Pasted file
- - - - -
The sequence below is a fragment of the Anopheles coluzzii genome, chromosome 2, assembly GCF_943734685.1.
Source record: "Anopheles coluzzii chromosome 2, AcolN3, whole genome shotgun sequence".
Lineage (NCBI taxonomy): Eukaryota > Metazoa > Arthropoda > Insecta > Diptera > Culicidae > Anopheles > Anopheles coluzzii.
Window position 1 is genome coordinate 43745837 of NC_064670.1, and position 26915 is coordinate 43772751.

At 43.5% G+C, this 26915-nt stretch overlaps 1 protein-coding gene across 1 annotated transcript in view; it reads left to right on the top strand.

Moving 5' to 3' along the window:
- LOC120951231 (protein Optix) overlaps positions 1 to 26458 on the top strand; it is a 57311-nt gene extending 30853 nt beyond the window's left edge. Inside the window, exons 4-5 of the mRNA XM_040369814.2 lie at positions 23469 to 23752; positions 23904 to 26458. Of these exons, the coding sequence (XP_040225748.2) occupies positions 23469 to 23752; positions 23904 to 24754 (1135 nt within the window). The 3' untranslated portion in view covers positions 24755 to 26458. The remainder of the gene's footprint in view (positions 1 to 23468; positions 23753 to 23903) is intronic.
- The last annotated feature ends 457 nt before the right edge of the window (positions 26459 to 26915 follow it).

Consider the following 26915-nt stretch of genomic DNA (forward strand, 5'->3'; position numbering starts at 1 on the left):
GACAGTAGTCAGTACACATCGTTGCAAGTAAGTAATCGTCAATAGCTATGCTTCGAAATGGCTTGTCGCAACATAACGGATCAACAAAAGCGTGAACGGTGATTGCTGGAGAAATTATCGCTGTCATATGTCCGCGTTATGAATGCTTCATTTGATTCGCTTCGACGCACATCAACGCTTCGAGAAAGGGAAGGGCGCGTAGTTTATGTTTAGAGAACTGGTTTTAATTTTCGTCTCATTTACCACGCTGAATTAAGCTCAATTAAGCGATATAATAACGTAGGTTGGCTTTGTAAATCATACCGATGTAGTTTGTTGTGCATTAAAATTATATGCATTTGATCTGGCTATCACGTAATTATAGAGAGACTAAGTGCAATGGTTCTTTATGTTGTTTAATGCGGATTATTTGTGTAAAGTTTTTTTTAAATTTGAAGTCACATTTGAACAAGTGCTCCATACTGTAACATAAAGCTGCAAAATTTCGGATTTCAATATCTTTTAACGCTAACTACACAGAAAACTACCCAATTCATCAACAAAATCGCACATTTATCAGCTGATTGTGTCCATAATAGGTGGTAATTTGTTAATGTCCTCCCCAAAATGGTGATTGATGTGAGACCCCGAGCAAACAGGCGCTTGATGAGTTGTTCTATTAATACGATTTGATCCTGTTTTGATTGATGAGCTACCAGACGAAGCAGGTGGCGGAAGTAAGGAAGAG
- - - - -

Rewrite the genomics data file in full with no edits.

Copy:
The sequence below is a fragment of the Anopheles coluzzii genome, chromosome 2, assembly GCF_943734685.1.
Source record: "Anopheles coluzzii chromosome 2, AcolN3, whole genome shotgun sequence".
Lineage (NCBI taxonomy): Eukaryota > Metazoa > Arthropoda > Insecta > Diptera > Culicidae > Anopheles > Anopheles coluzzii.
Window position 1 is genome coordinate 43745837 of NC_064670.1, and position 26915 is coordinate 43772751.

At 43.5% G+C, this 26915-nt stretch overlaps 1 protein-coding gene across 1 annotated transcript in view; it reads left to right on the top strand.

Moving 5' to 3' along the window:
- LOC120951231 (protein Optix) overlaps positions 1 to 26458 on the top strand; it is a 57311-nt gene extending 30853 nt beyond the window's left edge. Inside the window, exons 4-5 of the mRNA XM_040369814.2 lie at positions 23469 to 23752; positions 23904 to 26458. Of these exons, the coding sequence (XP_040225748.2) occupies positions 23469 to 23752; positions 23904 to 24754 (1135 nt within the window). The 3' untranslated portion in view covers positions 24755 to 26458. The remainder of the gene's footprint in view (positions 1 to 23468; positions 23753 to 23903) is intronic.
- The last annotated feature ends 457 nt before the right edge of the window (positions 26459 to 26915 follow it).

Consider the following 26915-nt stretch of genomic DNA (forward strand, 5'->3'; position numbering starts at 1 on the left):
GACAGTAGTCAGTACACATCGTTGCAAGTAAGTAATCGTCAATAGCTATGCTTCGAAATGGCTTGTCGCAACATAACGGATCAACAAAAGCGTGAACGGTGATTGCTGGAGAAATTATCGCTGTCATATGTCCGCGTTATGAATGCTTCATTTGATTCGCTTCGACGCACATCAACGCTTCGAGAAAGGGAAGGGCGCGTAGTTTATGTTTAGAGAACTGGTTTTAATTTTCGTCTCATTTACCACGCTGAATTAAGCTCAATTAAGCGATATAATAACGTAGGTTGGCTTTGTAAATCATACCGATGTAGTTTGTTGTGCATTAAAATTATATGCATTTGATCTGGCTATCACGTAATTATAGAGAGACTAAGTGCAATGGTTCTTTATGTTGTTTAATGCGGATTATTTGTGTAAAGTTTTTTTTAAATTTGAAGTCACATTTGAACAAGTGCTCCATACTGTAACATAAAGCTGCAAAATTTCGGATTTCAATATCTTTTAACGCTAACTACACAGAAAACTACCCAATTCATCAACAAAATCGCACATTTATCAGCTGATTGTGTCCATAATAGGTGGTAATTTGTTAATGTCCTCCCCAAAATGGTGATTGATGTGAGACCCCGAGCAAACAGGCGCTTGATGAGTTGTTCTATTAATACGATTTGATCCTGTTTTGATTGATGAGCTACCAGACGAAGCAGGTGGCGGAAGTAAGGAAGAG